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Linda Chalat
Linda Chalat
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Brawling at the Ball Park


A little league game in Castle Rock turned the worst kind of ugly last month. A youth baseball tournament was underway at Metzler Park last month, when a brawl among the adults broke out.

The fight occurred during a game for 12-year-olds held as part of a weekend youth baseball tournament. Parents said other adults in attendance were so angry at calls made by the umpire, they were thrown out of the game before the fight broke out.

As for the fight, there are so many versions of what happened, Castle Rock police say it’s hard to tell who actually started the fight. Complaints from parents about a "bad call" turned into an all-out brawl. The Castle Rock police report said, at one point, "about six people were pushing and shoving."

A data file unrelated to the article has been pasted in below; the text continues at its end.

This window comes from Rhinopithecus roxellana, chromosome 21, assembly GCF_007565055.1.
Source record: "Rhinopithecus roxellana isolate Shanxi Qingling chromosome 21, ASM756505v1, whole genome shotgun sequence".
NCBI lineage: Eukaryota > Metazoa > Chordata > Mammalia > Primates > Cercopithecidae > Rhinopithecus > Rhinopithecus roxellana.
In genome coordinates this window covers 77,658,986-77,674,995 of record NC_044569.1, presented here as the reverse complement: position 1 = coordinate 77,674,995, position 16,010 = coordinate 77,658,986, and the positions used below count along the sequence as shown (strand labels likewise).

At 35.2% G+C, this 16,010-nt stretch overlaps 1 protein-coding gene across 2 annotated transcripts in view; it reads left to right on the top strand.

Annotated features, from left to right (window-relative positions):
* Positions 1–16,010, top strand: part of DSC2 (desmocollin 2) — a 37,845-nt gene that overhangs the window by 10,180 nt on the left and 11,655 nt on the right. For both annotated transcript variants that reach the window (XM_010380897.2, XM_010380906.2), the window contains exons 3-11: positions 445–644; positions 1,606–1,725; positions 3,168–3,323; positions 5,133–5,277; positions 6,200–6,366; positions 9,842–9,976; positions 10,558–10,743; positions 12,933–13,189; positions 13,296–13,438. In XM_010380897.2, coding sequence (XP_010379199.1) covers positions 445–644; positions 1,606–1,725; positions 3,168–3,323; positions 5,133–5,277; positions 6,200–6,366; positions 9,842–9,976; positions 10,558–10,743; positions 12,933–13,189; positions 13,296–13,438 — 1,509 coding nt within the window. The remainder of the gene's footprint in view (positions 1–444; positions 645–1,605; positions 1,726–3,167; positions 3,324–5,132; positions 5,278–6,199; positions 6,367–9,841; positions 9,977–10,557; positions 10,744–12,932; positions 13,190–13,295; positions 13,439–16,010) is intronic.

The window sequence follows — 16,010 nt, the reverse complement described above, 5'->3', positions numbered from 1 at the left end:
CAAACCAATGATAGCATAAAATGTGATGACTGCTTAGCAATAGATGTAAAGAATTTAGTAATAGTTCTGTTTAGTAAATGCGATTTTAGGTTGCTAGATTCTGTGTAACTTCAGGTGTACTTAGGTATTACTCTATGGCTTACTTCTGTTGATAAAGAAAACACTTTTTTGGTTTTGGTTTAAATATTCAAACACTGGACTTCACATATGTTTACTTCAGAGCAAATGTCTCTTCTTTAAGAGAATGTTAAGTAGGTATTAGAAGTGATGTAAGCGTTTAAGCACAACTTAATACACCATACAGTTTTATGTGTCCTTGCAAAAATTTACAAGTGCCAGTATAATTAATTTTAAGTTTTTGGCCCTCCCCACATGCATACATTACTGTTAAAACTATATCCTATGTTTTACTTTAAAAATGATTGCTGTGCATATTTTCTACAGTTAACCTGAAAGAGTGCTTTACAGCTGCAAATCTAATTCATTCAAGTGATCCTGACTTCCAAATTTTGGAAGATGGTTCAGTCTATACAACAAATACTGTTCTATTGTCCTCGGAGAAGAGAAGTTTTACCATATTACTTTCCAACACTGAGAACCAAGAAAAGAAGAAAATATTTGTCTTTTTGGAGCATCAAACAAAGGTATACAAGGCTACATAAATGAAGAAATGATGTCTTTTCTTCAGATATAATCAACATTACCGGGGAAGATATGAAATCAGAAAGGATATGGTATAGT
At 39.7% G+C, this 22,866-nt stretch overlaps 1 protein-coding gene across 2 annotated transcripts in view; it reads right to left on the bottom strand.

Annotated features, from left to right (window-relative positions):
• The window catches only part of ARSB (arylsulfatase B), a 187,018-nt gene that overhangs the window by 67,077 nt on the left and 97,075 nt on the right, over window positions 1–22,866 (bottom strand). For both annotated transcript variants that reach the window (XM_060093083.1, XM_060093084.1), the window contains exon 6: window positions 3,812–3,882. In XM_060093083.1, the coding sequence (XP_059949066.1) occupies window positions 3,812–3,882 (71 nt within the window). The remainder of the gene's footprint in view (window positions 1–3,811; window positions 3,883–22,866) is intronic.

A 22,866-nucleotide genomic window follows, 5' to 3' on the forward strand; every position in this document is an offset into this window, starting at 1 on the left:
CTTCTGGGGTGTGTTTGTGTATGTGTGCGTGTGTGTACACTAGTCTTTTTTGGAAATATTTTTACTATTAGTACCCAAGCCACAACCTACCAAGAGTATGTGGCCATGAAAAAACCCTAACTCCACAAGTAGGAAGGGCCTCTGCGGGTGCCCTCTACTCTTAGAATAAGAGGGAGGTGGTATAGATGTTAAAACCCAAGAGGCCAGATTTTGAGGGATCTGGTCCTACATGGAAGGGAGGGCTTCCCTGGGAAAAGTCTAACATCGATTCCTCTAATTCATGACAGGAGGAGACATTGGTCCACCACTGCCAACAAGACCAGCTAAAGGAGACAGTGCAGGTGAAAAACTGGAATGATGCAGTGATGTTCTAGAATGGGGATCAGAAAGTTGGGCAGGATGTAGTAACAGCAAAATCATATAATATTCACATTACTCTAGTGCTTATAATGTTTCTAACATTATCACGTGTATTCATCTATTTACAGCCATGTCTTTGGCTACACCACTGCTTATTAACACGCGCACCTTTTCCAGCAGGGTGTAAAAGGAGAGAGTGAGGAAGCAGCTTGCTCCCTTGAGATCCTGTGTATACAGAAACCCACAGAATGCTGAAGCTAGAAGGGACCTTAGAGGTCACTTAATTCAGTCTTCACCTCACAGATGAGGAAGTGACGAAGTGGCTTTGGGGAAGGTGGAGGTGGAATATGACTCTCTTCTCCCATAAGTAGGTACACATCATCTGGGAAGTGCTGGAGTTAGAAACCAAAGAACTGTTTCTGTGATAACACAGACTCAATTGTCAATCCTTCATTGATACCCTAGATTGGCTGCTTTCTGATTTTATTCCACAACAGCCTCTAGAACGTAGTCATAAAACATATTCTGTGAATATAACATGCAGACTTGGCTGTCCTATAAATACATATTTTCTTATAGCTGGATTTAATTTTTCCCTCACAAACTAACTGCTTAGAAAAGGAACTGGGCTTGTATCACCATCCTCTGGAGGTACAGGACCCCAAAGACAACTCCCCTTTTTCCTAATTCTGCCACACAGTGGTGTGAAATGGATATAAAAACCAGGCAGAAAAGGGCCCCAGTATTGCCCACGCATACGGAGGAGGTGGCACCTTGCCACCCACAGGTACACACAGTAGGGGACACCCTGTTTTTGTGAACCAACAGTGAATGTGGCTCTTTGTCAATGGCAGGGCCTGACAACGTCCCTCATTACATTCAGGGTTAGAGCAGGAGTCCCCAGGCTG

Three parents are facing criminal charges of third degree assault and disorderly conduct because of the fight, of the three one has a lengthy criminal history and the other is a town prosecutor. None of the parents involved were seriously hurt. Two teenagers were also involved, but neither are facing criminal charges. Police say their parents are the ones who broke the law.

This is just one of many stories reported every summer about over-zealous parents negating much of the benefit offered youth who participate in team sports. Rather than learning leadership, team work and sacrifice, our young athletes witness outrageous and uncivil behavior by adults too intent on the winning. We owe it to our kids to tone down the cat-calling and promote sportsmanship.


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    There are a number of posts about other incidents of Little League parental violence at Ethic Soup. In fact,we’ve posted the PARENTS PLEDGE from Little League’s Code of Ethics. We’ve heard from some parents who have actually printed out the pledge and taken it with them to their kid’s games, then handed it to troublesome parents.

    Or, as one mother admitted, she slipped copies under the windsheiled wipers of parents’ cars, just to make sure she didn’t become the victim of another parent’s fist. You can find the pledge here —